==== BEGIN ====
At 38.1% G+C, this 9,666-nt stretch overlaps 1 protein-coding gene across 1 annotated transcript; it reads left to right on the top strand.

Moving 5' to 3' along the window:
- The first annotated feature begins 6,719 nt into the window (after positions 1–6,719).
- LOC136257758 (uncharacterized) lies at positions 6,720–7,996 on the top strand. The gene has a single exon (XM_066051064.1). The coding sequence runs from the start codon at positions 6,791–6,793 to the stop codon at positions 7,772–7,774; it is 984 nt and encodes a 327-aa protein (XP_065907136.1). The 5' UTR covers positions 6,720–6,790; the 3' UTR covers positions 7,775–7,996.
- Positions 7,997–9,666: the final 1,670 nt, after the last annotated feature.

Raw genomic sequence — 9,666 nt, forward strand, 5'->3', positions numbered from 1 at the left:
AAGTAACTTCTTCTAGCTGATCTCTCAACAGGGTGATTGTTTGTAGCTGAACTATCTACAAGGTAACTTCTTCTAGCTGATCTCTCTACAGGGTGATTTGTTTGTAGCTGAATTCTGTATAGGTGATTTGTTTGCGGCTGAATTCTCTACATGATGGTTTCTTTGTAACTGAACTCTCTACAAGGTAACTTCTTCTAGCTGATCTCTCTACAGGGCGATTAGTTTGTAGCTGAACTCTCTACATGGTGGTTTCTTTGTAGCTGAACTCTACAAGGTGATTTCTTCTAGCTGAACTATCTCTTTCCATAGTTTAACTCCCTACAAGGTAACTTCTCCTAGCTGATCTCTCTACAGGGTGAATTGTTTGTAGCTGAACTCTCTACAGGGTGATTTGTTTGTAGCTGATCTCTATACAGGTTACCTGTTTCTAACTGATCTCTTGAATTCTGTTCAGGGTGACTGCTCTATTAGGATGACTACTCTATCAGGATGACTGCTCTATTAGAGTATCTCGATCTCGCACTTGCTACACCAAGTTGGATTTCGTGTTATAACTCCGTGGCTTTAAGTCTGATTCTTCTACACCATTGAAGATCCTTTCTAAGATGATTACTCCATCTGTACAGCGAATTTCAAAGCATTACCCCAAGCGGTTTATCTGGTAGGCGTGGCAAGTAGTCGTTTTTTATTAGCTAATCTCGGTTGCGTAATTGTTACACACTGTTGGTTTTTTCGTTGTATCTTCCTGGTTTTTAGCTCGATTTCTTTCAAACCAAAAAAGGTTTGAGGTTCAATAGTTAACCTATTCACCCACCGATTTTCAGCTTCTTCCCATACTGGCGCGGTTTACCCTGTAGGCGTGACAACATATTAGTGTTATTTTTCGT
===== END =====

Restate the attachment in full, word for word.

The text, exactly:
At 38.1% G+C, this 9,666-nt stretch overlaps 1 protein-coding gene across 1 annotated transcript; it reads left to right on the top strand.

Moving 5' to 3' along the window:
- The first annotated feature begins 6,719 nt into the window (after positions 1–6,719).
- LOC136257758 (uncharacterized) lies at positions 6,720–7,996 on the top strand. The gene has a single exon (XM_066051064.1). The coding sequence runs from the start codon at positions 6,791–6,793 to the stop codon at positions 7,772–7,774; it is 984 nt and encodes a 327-aa protein (XP_065907136.1). The 5' UTR covers positions 6,720–6,790; the 3' UTR covers positions 7,775–7,996.
- Positions 7,997–9,666: the final 1,670 nt, after the last annotated feature.

Raw genomic sequence — 9,666 nt, forward strand, 5'->3', positions numbered from 1 at the left:
AAGTAACTTCTTCTAGCTGATCTCTCAACAGGGTGATTGTTTGTAGCTGAACTATCTACAAGGTAACTTCTTCTAGCTGATCTCTCTACAGGGTGATTTGTTTGTAGCTGAATTCTGTATAGGTGATTTGTTTGCGGCTGAATTCTCTACATGATGGTTTCTTTGTAACTGAACTCTCTACAAGGTAACTTCTTCTAGCTGATCTCTCTACAGGGCGATTAGTTTGTAGCTGAACTCTCTACATGGTGGTTTCTTTGTAGCTGAACTCTACAAGGTGATTTCTTCTAGCTGAACTATCTCTTTCCATAGTTTAACTCCCTACAAGGTAACTTCTCCTAGCTGATCTCTCTACAGGGTGAATTGTTTGTAGCTGAACTCTCTACAGGGTGATTTGTTTGTAGCTGATCTCTATACAGGTTACCTGTTTCTAACTGATCTCTTGAATTCTGTTCAGGGTGACTGCTCTATTAGGATGACTACTCTATCAGGATGACTGCTCTATTAGAGTATCTCGATCTCGCACTTGCTACACCAAGTTGGATTTCGTGTTATAACTCCGTGGCTTTAAGTCTGATTCTTCTACACCATTGAAGATCCTTTCTAAGATGATTACTCCATCTGTACAGCGAATTTCAAAGCATTACCCCAAGCGGTTTATCTGGTAGGCGTGGCAAGTAGTCGTTTTTTATTAGCTAATCTCGGTTGCGTAATTGTTACACACTGTTGGTTTTTTCGTTGTATCTTCCTGGTTTTTAGCTCGATTTCTTTCAAACCAAAAAAGGTTTGAGGTTCAATAGTTAACCTATTCACCCACCGATTTTCAGCTTCTTCCCATACTGGCGCGGTTTACCCTGTAGGCGTGACAACATATTAGTGTTATTTTTCGT